The UR-100N-UTTCh rocket will transport Awangard to a lower earth orbit (LEO). Since ICBMs accelerate strongly and reach high speeds, the UR-100N-UTTCh missile ensures a very high initial speed for the gliding missile. So achieved z. For example, the LGM-118 Peacekeeper has a burnout speed of over 24,000 km / h. The gliding missile is decoupled from the rocket at an altitude of around 100 km. The gliding missile now follows the given ballistic trajectory and then sinks at a flat angle to the upper layers of the atmosphere. On this it glides on an undulating trajectory towards the target area.
According to Russian information, the gliding missile should be able to maneuver and perform evasive maneuvers. In this flight phase, the gliding missile should reach speeds of Mach 20-27. The frictional heat and the compression create hot plasma on the surface of the missile. This can reach temperatures of 2,000–2,500 degrees Celsius (° C). Such high temperatures make a heat shield indispensable. According to Russian information, this required the development of special composite materials that can withstand these temperatures.
How the missile is controlled and steered has not been published. Since the missile moves close to the earth, the use of an inertial navigation system is conceivable. Since the missile is enclosed in ionized plasma, it is almost impossible for it to send and receive electromagnetic waves. Control by means of a satellite navigation system can be excluded. However, remote control via ultra-short wave would be possible. The attitude control and steering is probably done with control nozzles. There is also speculation about a drive with a scramjet engine.
At a distance of about 500 km from the target, the gliding missile begins to re-enter the earth’s atmosphere. When flying through the earth’s atmosphere at hypersonic speed, the gliding missile converts a lot of kinetic energy into heat and continues to heat up. The speed of the missile is reduced to about Mach 14-15. The control in this last phase of flight is probably done with control surfaces.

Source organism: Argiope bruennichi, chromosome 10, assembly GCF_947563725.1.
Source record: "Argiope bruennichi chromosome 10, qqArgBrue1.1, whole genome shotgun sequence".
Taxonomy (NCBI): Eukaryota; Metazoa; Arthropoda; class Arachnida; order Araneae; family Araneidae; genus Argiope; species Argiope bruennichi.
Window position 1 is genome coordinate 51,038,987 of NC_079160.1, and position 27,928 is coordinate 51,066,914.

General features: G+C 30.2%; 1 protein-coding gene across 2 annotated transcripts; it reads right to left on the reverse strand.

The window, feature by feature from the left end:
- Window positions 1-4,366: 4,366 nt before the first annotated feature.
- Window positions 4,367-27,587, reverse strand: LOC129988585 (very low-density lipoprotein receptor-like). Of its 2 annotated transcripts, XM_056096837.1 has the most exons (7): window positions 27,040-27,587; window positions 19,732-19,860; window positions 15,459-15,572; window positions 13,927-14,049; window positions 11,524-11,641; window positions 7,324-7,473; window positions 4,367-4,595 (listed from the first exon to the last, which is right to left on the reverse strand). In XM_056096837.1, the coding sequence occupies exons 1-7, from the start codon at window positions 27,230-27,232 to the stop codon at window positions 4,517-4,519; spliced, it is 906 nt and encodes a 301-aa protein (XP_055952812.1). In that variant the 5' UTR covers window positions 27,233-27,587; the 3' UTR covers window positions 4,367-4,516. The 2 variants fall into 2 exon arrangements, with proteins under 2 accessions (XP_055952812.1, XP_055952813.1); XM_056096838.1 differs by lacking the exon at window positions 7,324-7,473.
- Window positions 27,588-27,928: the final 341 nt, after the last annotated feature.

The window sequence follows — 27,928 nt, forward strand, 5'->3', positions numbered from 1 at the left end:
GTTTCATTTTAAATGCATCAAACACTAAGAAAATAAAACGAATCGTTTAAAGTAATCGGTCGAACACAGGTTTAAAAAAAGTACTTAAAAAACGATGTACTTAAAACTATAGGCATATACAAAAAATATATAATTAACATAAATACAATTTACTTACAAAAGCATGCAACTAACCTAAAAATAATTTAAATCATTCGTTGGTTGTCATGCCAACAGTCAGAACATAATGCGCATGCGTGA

According to Russian information, intercontinental ranges are to be achieved with Awangard. Its maneuverability is said to give Awangard an advantage over conventional ICBMs. Due to its indirect trajectory, its actual target area for missile defense systems is hardly calculable. According to the Commander-in-Chief of the United States Strategic Command (USSTRATCOM), John E. Hyten, there is so far no defense against such weapon systems.
In March 2018, Awangard was presented by Russian President Vladimir Putin along with five other new types of weapon systems, which he described as “technical breakthroughs and guarantors of Russia’s security for several decades”. From the Russian point of view, they are intended to secure the country’s second strike capability and maintain the nuclear balance, which Russia has perceived as threatened since the United States withdrew from the ABM Treaty and the global expansion of US missile defense systems.
According to Western armaments experts, this presentation was “not a real sensation”, as knowledge of the Russian development of hypersonic weapons had been around for a long time.
|Type||Hypersonic glide vehicle|
|Place of origin||Russian Federation|
|In service||27 December 2019|
|Used by||Strategic Missile Forces|
|Mass||~2 tonnes (4,400 lb)|
|Blast yield||0.8 – 2 Mt|
|Maximum speed||Mach 20-27|